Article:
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Paying lip service to cosmetic change

With celebrity endorsements and ever-growing social media influence, it is evident that an increase in cosmetic procedures has continued to escalate on a yearly basis. It is thought that the cosmetic industry in the UK alone is growing and worth approximately £17 Billion, but with costly procedures it is clear that a majority of patients are now seeking cheaper treatments from non-medically qualified practitioners here or abroad in search of a better deal.

Unqualified people for non-surgical treatments.

Currently, in the UK, no qualification or medical training is required in order to provide non-surgical treatments such as lip fillers, laser hair removal and injections. This has led to a rise in reports of cosmetic surgery going wrong and in some cases causing death.

Whilst the materials and equipment used in these procedures undergoes strict product testing, the people using them do not. It is concerning that these procedures can be carried out by untrained people when risks of complication can include burning, scarring, allergic reactions, infection and even blindness if performed incorrectly.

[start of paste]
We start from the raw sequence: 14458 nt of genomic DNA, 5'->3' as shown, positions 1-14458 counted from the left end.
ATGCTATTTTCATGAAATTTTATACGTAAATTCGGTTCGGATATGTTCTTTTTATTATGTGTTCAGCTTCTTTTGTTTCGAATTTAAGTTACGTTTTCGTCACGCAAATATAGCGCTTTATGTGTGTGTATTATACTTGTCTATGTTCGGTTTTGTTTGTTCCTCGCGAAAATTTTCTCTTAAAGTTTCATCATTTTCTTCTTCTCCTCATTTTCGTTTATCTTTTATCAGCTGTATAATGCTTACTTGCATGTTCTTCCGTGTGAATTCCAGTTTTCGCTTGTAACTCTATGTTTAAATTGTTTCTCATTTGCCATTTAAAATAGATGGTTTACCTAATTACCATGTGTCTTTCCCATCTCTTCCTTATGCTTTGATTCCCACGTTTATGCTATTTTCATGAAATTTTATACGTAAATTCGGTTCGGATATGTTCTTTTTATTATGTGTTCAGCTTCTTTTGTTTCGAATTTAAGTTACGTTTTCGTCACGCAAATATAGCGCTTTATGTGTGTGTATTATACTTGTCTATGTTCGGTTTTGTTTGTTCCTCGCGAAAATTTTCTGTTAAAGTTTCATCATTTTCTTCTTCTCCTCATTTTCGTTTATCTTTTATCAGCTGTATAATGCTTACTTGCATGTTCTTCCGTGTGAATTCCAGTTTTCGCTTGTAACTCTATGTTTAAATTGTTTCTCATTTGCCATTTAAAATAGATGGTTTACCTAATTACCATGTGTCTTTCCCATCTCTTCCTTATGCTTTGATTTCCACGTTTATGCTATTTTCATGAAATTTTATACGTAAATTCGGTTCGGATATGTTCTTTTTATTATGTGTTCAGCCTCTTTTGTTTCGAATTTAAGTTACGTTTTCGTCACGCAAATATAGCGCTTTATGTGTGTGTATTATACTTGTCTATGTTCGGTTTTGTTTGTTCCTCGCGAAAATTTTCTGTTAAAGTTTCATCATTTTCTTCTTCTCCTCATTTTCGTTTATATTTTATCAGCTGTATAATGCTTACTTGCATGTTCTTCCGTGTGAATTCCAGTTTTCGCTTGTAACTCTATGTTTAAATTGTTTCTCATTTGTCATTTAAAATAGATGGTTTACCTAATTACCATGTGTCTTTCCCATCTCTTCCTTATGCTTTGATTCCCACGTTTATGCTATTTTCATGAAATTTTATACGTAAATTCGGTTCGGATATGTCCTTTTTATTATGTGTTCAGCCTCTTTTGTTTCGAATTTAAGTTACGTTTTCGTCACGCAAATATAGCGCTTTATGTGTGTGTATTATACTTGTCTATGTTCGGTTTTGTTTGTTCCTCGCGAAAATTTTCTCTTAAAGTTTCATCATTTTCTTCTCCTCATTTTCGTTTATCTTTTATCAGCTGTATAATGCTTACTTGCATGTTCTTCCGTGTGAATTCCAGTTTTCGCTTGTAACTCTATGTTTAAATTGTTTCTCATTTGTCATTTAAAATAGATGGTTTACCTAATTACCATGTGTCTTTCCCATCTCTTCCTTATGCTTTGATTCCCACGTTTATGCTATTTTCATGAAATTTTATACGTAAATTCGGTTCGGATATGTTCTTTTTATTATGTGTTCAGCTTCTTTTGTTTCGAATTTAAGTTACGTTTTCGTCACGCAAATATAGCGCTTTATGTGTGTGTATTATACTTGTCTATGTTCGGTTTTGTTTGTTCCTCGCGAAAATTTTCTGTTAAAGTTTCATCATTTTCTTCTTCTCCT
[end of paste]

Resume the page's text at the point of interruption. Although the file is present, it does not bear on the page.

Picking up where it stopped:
The US has some laws to protect individuals

In the United States, it is unlawful to administer Botox without meeting certain requirements and attendance of certificated Botox training courses. So what is the UK doing to rectify this?

The Royal College of Surgeons (RCS) has set recommended professional standards for cosmetic practice but it is voluntary to adopt them. However, this provides patients with little to no regulation or protection in receiving treatment.
From as early as 2013, with the introduction of “The Keogh Report”, there have been campaigns to regulate the practice of non-surgical cosmetic procedures.

Regulation is needed

In April 2018, the Joint Council for Cosmetic Practitioners (JCCP) developed a register of highly trained practitioners to perform this cosmetic work. However, at present, although the Department of Health strongly supports the recommendations that have been provided by Health Education England (HEE), the Government have not accepted the case for statutory and mandatory regulation in the non-surgical aesthetic sector. Consequently, anyone not on this JCCP list may continue to undertake procedures without answering to any professional body.

Making an informed choice

Until this time, it is advisable that patients ensure they make more informed choices in who is providing there a procedure by asking more questions such as whether there practitioner has had training? How long have they been practicing? And what are the possible complications or side-effects of the procedure? Have they adopted and abide by the RCS professional standards?